One of our recent graduates Paddy Deeming talks about his propensity to procrastinate and his experience when it comes to embarking on a course such as this


As politicians have a propensity to prevaricate, a lot of us have the propensity to procrastinate.

I have always envied people that just seem to get things done. A blink of the eye and there they are, prepared and ready to rumble, with a self-assured manner and forgivable although testing smugness, brimming with self-confidence. You know the type, the person that shows up and their passion is living through them. I used to think it was genetic but a recent change in perspective has altered this perception.

When we start to practice presence, observing passively, feeling centered, tapping into the energy surrounding us and rejuvenating through meditation and mindfulness, behavioral patterns that inhibited effective performance naturally start to fall to the wayside.

My issues with procrastination centered around day-dreaming. A skill I cultivated and then mastered in maths class. I loved to escape into my imagination; and yes you guessed right I am an enthusiastic Harry Potter fan and no I’m not an accountant. Rather desultory at University, I was nonetheless disappointed when answers as to what I should do with my life, didn’t fall into my lap afterward. In other words, I did not stumble across my dharma.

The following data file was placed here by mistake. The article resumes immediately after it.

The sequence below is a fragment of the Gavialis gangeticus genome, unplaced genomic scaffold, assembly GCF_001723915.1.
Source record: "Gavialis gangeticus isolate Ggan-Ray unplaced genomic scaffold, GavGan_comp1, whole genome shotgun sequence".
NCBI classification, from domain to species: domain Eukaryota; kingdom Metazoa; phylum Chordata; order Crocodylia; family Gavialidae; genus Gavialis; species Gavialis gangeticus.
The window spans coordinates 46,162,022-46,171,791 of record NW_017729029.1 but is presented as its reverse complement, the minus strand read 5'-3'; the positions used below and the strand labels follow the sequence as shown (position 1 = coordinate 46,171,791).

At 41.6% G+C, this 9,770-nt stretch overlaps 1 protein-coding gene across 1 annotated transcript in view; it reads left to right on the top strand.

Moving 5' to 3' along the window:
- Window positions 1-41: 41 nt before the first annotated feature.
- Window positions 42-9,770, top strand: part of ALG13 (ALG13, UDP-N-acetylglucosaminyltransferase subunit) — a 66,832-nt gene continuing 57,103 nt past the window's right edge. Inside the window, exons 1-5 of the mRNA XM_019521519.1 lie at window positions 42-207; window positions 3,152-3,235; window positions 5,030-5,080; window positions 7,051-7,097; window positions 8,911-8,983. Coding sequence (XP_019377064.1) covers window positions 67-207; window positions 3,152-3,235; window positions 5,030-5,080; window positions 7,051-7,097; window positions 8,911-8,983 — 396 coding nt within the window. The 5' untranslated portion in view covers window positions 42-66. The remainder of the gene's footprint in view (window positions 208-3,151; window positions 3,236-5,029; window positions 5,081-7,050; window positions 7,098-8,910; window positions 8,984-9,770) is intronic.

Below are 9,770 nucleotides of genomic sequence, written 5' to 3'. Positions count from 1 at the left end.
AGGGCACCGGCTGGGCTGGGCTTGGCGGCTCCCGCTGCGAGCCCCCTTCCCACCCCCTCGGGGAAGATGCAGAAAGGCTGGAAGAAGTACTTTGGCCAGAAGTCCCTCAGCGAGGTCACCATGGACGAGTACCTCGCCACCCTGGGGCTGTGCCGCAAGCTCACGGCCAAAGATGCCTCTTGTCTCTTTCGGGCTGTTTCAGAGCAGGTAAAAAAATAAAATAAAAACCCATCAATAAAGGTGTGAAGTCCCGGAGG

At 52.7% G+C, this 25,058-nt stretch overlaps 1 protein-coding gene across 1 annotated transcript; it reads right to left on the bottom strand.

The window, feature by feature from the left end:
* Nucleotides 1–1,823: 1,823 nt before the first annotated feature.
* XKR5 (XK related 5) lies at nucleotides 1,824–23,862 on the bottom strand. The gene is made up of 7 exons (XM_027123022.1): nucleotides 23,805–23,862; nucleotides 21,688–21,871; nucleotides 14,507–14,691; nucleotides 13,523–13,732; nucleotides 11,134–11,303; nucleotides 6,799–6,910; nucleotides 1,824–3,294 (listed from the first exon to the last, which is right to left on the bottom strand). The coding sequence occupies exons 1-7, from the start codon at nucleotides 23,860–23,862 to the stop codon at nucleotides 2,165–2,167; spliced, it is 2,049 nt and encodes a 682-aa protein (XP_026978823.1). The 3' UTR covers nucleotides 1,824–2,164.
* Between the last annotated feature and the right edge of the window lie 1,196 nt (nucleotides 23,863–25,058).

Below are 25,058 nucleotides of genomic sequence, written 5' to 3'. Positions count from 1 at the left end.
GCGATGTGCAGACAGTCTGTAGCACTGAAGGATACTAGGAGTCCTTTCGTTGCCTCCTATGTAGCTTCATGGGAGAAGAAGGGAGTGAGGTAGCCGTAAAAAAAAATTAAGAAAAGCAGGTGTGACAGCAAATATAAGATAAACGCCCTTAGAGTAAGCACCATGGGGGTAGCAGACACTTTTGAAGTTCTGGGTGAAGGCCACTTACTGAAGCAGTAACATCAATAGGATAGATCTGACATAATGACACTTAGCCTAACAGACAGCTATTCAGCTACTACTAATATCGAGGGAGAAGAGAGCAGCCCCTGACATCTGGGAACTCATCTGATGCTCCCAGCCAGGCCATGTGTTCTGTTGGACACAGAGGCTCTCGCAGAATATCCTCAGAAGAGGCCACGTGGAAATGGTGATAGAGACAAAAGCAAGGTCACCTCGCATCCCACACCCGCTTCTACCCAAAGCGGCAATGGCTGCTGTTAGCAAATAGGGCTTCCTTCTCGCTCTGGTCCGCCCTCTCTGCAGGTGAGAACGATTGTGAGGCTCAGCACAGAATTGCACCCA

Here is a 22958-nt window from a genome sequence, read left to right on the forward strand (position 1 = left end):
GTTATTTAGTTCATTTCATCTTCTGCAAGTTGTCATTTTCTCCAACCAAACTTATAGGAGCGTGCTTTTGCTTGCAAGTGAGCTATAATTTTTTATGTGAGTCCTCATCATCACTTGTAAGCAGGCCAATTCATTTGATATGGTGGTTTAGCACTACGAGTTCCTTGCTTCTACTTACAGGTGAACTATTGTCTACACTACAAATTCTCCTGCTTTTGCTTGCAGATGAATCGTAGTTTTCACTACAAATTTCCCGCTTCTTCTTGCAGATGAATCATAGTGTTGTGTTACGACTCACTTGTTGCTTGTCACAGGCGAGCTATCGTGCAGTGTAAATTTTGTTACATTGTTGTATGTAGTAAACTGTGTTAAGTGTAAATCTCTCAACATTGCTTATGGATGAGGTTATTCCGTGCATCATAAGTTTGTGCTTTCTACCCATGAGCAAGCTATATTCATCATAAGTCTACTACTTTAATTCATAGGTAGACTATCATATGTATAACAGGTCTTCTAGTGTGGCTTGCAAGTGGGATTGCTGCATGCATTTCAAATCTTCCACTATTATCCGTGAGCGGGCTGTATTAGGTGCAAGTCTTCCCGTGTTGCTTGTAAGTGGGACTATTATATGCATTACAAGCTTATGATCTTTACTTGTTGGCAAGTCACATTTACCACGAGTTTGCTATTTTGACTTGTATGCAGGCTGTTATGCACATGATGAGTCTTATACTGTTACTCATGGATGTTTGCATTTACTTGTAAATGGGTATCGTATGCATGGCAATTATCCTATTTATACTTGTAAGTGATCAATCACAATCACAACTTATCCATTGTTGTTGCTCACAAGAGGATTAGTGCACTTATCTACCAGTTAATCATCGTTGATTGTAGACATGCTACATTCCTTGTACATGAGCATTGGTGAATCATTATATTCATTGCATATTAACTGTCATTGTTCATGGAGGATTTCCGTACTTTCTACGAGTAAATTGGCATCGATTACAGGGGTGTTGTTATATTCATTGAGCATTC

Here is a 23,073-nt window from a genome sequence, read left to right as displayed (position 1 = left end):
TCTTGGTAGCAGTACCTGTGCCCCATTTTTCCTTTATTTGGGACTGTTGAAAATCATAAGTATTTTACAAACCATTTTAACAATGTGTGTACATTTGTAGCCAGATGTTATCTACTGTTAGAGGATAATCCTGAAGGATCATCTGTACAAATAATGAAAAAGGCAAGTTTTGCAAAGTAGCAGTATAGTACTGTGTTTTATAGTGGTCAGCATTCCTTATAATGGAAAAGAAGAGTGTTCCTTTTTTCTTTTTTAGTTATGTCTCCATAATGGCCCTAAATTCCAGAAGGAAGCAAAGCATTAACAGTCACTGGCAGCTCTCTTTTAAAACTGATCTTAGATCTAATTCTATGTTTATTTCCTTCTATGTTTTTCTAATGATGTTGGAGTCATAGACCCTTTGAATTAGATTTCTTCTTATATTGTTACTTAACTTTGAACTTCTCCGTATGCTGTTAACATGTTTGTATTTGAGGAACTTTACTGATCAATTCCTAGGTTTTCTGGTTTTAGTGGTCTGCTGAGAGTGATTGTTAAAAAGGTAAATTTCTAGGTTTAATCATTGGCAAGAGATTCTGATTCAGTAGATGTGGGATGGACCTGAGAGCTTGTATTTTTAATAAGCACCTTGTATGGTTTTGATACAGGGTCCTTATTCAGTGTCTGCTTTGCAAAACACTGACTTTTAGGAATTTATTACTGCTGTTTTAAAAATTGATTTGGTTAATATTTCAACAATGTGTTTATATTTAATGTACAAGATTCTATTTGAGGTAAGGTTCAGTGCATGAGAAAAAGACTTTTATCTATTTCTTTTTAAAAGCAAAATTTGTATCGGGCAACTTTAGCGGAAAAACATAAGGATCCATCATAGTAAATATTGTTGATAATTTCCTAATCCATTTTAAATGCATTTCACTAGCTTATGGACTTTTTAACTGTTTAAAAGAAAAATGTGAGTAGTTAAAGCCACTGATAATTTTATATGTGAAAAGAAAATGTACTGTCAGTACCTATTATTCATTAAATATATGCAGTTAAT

Procrastination and slipping into monotonous and repetitive routines formed the framework of a behavioral pattern that eventually became a hindrance. Yoga, however, changed things for me. There is no need for me to recite the benefits of yoga, if you’re asking yourself, as you might be at this moment in time, whether a YTT is a potential next step, you probably know them. But a welcomed change I noticed was an enhancement in energy levels and a greater sense of calmness which in turn meant I was less prone to procrastinate.  

It is not the corollary to enroll in a yoga teacher training course when you inevitably become a donee of the benefits of yoga. But from practicing yoga you probably have started to cultivate a greater awareness of yourself and your impact on the world around you. Maybe you’re not just ‘bearing’ the London tube journey to work anymore, seeking solace in the prospect of a few downward dogs to push into later that evening, or you have begun to question the processed food industry and the harm it does to the natural world and our health – inadvertently practicing Ahimsa by adopting vegetarianism or equipoise in your dietary habits.

Although it is unlikely you will find a definitive sign to embark on the training course, there is a huge comfort to be found in the fact that the YTT will build on all the joys you have already discovered. 


Yoga is a journey, source of healing, way of life, philosophy, a pathway to inner peace, that invokes spiritualism and love.


I made the decision to do my YTT saliently because I wanted to teach the very thing that helped me become grounded and the version of myself unburdened by active stressors constraining and inhibiting daily performance.

I do not believe that your reason(s) you practice yoga, could ever be considered insignificant and/or not a good reason to enroll in the YTT. The only missing ingredient is whether you are willing to give yourself over to an adventure to explore it further in the vast possibility that is yoga.

The insights and depth into this fascinating world that can be gleaned from teacher training are indelible. At the end of the day, why procrastinate?


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